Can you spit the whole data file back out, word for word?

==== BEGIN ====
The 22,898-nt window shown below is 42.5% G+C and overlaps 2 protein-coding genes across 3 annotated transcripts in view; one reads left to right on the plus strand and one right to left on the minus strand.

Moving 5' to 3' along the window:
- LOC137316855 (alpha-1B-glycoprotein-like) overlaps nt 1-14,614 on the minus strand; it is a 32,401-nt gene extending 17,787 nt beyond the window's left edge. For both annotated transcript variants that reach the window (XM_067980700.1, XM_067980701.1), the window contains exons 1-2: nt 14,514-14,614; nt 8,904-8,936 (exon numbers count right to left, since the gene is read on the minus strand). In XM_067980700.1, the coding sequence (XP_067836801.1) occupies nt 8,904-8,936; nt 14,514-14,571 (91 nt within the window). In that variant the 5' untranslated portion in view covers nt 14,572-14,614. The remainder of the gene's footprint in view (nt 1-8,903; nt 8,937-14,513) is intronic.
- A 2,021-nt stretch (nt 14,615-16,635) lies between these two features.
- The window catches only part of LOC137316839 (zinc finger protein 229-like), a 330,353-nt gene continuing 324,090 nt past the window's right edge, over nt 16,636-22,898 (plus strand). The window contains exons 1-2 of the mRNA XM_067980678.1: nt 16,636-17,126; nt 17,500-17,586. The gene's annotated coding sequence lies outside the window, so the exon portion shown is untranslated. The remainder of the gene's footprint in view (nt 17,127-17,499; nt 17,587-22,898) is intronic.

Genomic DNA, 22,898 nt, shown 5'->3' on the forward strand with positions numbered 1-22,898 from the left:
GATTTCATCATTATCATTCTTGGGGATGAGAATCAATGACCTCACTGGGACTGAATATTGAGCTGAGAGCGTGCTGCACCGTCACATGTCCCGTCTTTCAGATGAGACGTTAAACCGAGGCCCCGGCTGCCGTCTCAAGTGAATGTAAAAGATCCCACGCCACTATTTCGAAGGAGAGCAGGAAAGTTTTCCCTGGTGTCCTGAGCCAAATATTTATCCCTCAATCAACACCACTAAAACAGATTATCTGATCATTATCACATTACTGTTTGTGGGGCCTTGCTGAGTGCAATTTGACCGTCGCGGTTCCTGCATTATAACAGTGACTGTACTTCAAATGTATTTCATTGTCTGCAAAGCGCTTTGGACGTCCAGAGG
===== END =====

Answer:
The 22,898-nt window shown below is 42.5% G+C and overlaps 2 protein-coding genes across 3 annotated transcripts in view; one reads left to right on the plus strand and one right to left on the minus strand.

Moving 5' to 3' along the window:
- LOC137316855 (alpha-1B-glycoprotein-like) overlaps nt 1-14,614 on the minus strand; it is a 32,401-nt gene extending 17,787 nt beyond the window's left edge. For both annotated transcript variants that reach the window (XM_067980700.1, XM_067980701.1), the window contains exons 1-2: nt 14,514-14,614; nt 8,904-8,936 (exon numbers count right to left, since the gene is read on the minus strand). In XM_067980700.1, the coding sequence (XP_067836801.1) occupies nt 8,904-8,936; nt 14,514-14,571 (91 nt within the window). In that variant the 5' untranslated portion in view covers nt 14,572-14,614. The remainder of the gene's footprint in view (nt 1-8,903; nt 8,937-14,513) is intronic.
- A 2,021-nt stretch (nt 14,615-16,635) lies between these two features.
- The window catches only part of LOC137316839 (zinc finger protein 229-like), a 330,353-nt gene continuing 324,090 nt past the window's right edge, over nt 16,636-22,898 (plus strand). The window contains exons 1-2 of the mRNA XM_067980678.1: nt 16,636-17,126; nt 17,500-17,586. The gene's annotated coding sequence lies outside the window, so the exon portion shown is untranslated. The remainder of the gene's footprint in view (nt 17,127-17,499; nt 17,587-22,898) is intronic.

Genomic DNA, 22,898 nt, shown 5'->3' on the forward strand with positions numbered 1-22,898 from the left:
GATTTCATCATTATCATTCTTGGGGATGAGAATCAATGACCTCACTGGGACTGAATATTGAGCTGAGAGCGTGCTGCACCGTCACATGTCCCGTCTTTCAGATGAGACGTTAAACCGAGGCCCCGGCTGCCGTCTCAAGTGAATGTAAAAGATCCCACGCCACTATTTCGAAGGAGAGCAGGAAAGTTTTCCCTGGTGTCCTGAGCCAAATATTTATCCCTCAATCAACACCACTAAAACAGATTATCTGATCATTATCACATTACTGTTTGTGGGGCCTTGCTGAGTGCAATTTGACCGTCGCGGTTCCTGCATTATAACAGTGACTGTACTTCAAATGTATTTCATTGTCTGCAAAGCGCTTTGGACGTCCAGAGG